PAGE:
[Continuing coverage of the 2009 Singularity Summit.]
Stuart Hameroff has started his talk, “Neural Substrates of Consciousness and the ‘Conscious Pilot’ Model.” He’s plowing right into cognition and consciousness. (Abstract and bio available here.) Tossing aside the “easy problems” of cognition — the nonconscious processes of pattern recognition, etc. The interesting problems are the hard ones, of consciousness itself. (He’s using the distinctions originally drawn by David Chalmers, who will be speaking later in all of his Aslan-maned glory.)
Gamma waves of 30-90 Hz are the best marker of consciousness, he says. I’ve been saying that for years. More rapid-fire neuro jargon. I hope there isn’t a quiz on this later.
Gamma synchrony is the neural correlate of consciousness. He tosses off some more jargon and says, “Uh, I don’t have time to explain that.” The audience laughs. I think that’s the first thing they’ve understood so far. I bet the audience questions, if any, will address very little in the way of the details of his talk. This is not the way to present a talk, even for a neuroscience conference, much less to a more generalized audience. I’m already starting to tune out and look forward to the next talk on quantum computing.
He’s bringing it back to the Singularity now. His microtubule model says that the brain has 10^25 operations per second. This reminds me of how ridiculous are all of the attempts to quantify the “number of operations” the brain performs, as if there is such a fundamental unit in the brain or, for that matter, even in a computer.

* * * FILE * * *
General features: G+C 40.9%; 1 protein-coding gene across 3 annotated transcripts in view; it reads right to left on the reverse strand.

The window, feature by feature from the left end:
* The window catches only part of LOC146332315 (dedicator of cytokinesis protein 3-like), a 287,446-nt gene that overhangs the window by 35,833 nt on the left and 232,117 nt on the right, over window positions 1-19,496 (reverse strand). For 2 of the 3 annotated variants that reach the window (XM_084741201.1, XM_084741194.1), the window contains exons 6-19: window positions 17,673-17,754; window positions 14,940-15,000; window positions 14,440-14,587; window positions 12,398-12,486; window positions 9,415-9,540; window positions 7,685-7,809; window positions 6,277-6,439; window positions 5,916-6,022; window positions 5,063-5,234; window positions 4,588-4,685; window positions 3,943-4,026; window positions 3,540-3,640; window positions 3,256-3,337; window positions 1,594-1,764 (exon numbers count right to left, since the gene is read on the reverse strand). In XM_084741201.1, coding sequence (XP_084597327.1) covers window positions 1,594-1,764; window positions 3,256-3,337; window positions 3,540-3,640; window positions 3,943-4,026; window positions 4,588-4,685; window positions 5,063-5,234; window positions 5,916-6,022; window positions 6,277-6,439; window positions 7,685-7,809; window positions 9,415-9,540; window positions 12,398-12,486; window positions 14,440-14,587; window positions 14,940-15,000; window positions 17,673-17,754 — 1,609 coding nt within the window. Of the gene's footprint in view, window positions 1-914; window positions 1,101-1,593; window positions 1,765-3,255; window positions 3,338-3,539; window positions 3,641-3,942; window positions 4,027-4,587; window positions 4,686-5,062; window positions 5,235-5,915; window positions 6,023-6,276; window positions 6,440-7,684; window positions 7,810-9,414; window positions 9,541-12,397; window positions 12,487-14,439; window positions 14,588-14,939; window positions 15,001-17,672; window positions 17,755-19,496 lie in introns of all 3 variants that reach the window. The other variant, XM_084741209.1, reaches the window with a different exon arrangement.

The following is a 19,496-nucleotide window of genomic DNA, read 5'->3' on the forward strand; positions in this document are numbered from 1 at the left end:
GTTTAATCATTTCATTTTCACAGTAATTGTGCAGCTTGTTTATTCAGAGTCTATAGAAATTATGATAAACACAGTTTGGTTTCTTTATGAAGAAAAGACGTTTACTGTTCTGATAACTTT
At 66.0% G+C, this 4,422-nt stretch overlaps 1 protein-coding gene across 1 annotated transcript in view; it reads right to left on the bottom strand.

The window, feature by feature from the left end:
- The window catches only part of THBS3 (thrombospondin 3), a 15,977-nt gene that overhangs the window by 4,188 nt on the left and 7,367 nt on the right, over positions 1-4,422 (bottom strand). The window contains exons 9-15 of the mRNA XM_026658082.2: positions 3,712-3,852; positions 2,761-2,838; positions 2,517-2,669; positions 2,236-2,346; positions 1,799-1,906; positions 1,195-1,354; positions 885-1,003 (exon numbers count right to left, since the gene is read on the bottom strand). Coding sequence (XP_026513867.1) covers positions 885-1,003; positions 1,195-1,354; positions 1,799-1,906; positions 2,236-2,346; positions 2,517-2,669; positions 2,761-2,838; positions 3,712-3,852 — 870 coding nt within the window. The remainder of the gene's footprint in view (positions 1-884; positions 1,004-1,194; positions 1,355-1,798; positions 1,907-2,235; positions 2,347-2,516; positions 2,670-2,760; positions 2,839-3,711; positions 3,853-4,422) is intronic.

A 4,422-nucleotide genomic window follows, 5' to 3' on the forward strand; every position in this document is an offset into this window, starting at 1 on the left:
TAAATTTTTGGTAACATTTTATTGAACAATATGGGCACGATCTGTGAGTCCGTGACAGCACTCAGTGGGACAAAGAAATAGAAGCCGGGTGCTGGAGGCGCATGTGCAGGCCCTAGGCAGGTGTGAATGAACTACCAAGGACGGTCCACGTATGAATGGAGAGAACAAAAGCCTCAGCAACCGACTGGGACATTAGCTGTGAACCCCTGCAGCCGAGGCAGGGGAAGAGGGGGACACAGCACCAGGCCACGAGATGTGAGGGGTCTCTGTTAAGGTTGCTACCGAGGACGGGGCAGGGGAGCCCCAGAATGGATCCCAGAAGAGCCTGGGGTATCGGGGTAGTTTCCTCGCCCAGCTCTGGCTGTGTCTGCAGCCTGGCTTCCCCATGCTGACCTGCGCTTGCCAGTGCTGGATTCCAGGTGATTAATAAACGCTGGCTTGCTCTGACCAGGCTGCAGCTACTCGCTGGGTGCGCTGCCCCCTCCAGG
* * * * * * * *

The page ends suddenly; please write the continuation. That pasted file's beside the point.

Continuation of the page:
(An operation that takes one computer a single step can take another thousands. There are ways to do comparisons of computing power, usually by measuring how many of some standard operation a computer can do per unit of time, such adding two real numbers. More about this at a later date.)
Goodness gracious, now he’s showing a clip from Spielberg’s AI — a terrible movie.
Completely scattered talk. He rushed through it and still didn’t finish with time for questions, though they’re taking one while the next guy sets up. As I suspected, the question is not addressing the content of the talk. And the M.C. just cut Hameroff off from answering.
October 3, 2009